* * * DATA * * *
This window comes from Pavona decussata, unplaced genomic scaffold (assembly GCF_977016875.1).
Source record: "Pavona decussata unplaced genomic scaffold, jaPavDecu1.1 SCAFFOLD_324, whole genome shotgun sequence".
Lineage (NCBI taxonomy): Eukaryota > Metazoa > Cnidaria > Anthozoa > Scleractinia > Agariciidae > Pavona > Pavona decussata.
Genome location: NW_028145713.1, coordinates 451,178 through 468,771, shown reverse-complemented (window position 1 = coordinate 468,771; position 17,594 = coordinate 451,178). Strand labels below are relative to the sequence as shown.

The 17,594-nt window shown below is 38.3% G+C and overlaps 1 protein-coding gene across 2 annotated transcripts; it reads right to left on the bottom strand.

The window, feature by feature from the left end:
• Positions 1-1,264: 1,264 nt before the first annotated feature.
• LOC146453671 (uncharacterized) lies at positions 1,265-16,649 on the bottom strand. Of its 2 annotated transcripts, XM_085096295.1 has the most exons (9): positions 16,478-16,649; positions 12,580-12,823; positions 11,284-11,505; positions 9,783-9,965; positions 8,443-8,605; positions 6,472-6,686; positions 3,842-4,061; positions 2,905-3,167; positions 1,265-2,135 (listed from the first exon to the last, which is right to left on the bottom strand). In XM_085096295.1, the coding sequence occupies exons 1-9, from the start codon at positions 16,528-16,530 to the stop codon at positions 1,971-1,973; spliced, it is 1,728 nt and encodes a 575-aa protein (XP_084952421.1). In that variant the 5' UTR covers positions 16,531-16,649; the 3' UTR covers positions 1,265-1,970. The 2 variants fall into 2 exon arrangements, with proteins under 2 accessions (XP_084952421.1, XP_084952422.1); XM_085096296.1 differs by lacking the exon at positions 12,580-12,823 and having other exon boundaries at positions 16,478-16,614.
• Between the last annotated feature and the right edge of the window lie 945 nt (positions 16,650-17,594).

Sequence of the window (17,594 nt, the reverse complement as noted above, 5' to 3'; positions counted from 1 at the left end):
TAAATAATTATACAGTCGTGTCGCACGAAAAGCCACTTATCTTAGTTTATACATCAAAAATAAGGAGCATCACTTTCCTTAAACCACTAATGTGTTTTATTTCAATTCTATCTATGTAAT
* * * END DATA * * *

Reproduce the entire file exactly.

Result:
This window comes from Pavona decussata, unplaced genomic scaffold (assembly GCF_977016875.1).
Source record: "Pavona decussata unplaced genomic scaffold, jaPavDecu1.1 SCAFFOLD_324, whole genome shotgun sequence".
Lineage (NCBI taxonomy): Eukaryota > Metazoa > Cnidaria > Anthozoa > Scleractinia > Agariciidae > Pavona > Pavona decussata.
Genome location: NW_028145713.1, coordinates 451,178 through 468,771, shown reverse-complemented (window position 1 = coordinate 468,771; position 17,594 = coordinate 451,178). Strand labels below are relative to the sequence as shown.

The 17,594-nt window shown below is 38.3% G+C and overlaps 1 protein-coding gene across 2 annotated transcripts; it reads right to left on the bottom strand.

The window, feature by feature from the left end:
• Positions 1-1,264: 1,264 nt before the first annotated feature.
• LOC146453671 (uncharacterized) lies at positions 1,265-16,649 on the bottom strand. Of its 2 annotated transcripts, XM_085096295.1 has the most exons (9): positions 16,478-16,649; positions 12,580-12,823; positions 11,284-11,505; positions 9,783-9,965; positions 8,443-8,605; positions 6,472-6,686; positions 3,842-4,061; positions 2,905-3,167; positions 1,265-2,135 (listed from the first exon to the last, which is right to left on the bottom strand). In XM_085096295.1, the coding sequence occupies exons 1-9, from the start codon at positions 16,528-16,530 to the stop codon at positions 1,971-1,973; spliced, it is 1,728 nt and encodes a 575-aa protein (XP_084952421.1). In that variant the 5' UTR covers positions 16,531-16,649; the 3' UTR covers positions 1,265-1,970. The 2 variants fall into 2 exon arrangements, with proteins under 2 accessions (XP_084952421.1, XP_084952422.1); XM_085096296.1 differs by lacking the exon at positions 12,580-12,823 and having other exon boundaries at positions 16,478-16,614.
• Between the last annotated feature and the right edge of the window lie 945 nt (positions 16,650-17,594).

Sequence of the window (17,594 nt, the reverse complement as noted above, 5' to 3'; positions counted from 1 at the left end):
TAAATAATTATACAGTCGTGTCGCACGAAAAGCCACTTATCTTAGTTTATACATCAAAAATAAGGAGCATCACTTTCCTTAAACCACTAATGTGTTTTATTTCAATTCTATCTATGTAAT